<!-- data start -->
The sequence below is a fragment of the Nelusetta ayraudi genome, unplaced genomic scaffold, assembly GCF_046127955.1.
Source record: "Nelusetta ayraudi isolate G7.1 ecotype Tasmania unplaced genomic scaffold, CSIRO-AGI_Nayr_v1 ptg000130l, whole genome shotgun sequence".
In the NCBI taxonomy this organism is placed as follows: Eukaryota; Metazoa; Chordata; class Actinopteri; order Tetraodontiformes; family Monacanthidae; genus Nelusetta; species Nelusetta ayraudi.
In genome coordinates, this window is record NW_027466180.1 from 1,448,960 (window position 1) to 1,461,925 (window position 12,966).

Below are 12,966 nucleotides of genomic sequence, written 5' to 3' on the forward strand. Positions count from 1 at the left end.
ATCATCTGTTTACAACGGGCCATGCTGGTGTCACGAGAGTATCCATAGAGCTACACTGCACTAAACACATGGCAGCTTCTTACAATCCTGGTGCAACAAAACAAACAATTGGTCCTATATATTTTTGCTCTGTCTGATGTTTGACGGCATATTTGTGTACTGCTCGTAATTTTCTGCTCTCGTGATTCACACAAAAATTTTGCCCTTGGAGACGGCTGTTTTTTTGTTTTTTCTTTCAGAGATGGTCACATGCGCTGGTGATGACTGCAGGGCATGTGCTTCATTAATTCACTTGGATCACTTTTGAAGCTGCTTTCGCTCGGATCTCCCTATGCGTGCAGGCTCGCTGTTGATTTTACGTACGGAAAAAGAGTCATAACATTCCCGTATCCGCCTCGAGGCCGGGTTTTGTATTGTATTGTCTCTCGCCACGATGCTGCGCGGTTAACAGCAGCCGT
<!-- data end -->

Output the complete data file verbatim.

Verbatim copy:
The sequence below is a fragment of the Nelusetta ayraudi genome, unplaced genomic scaffold, assembly GCF_046127955.1.
Source record: "Nelusetta ayraudi isolate G7.1 ecotype Tasmania unplaced genomic scaffold, CSIRO-AGI_Nayr_v1 ptg000130l, whole genome shotgun sequence".
In the NCBI taxonomy this organism is placed as follows: Eukaryota; Metazoa; Chordata; class Actinopteri; order Tetraodontiformes; family Monacanthidae; genus Nelusetta; species Nelusetta ayraudi.
In genome coordinates, this window is record NW_027466180.1 from 1,448,960 (window position 1) to 1,461,925 (window position 12,966).

Below are 12,966 nucleotides of genomic sequence, written 5' to 3' on the forward strand. Positions count from 1 at the left end.
ATCATCTGTTTACAACGGGCCATGCTGGTGTCACGAGAGTATCCATAGAGCTACACTGCACTAAACACATGGCAGCTTCTTACAATCCTGGTGCAACAAAACAAACAATTGGTCCTATATATTTTTGCTCTGTCTGATGTTTGACGGCATATTTGTGTACTGCTCGTAATTTTCTGCTCTCGTGATTCACACAAAAATTTTGCCCTTGGAGACGGCTGTTTTTTTGTTTTTTCTTTCAGAGATGGTCACATGCGCTGGTGATGACTGCAGGGCATGTGCTTCATTAATTCACTTGGATCACTTTTGAAGCTGCTTTCGCTCGGATCTCCCTATGCGTGCAGGCTCGCTGTTGATTTTACGTACGGAAAAAGAGTCATAACATTCCCGTATCCGCCTCGAGGCCGGGTTTTGTATTGTATTGTCTCTCGCCACGATGCTGCGCGGTTAACAGCAGCCGT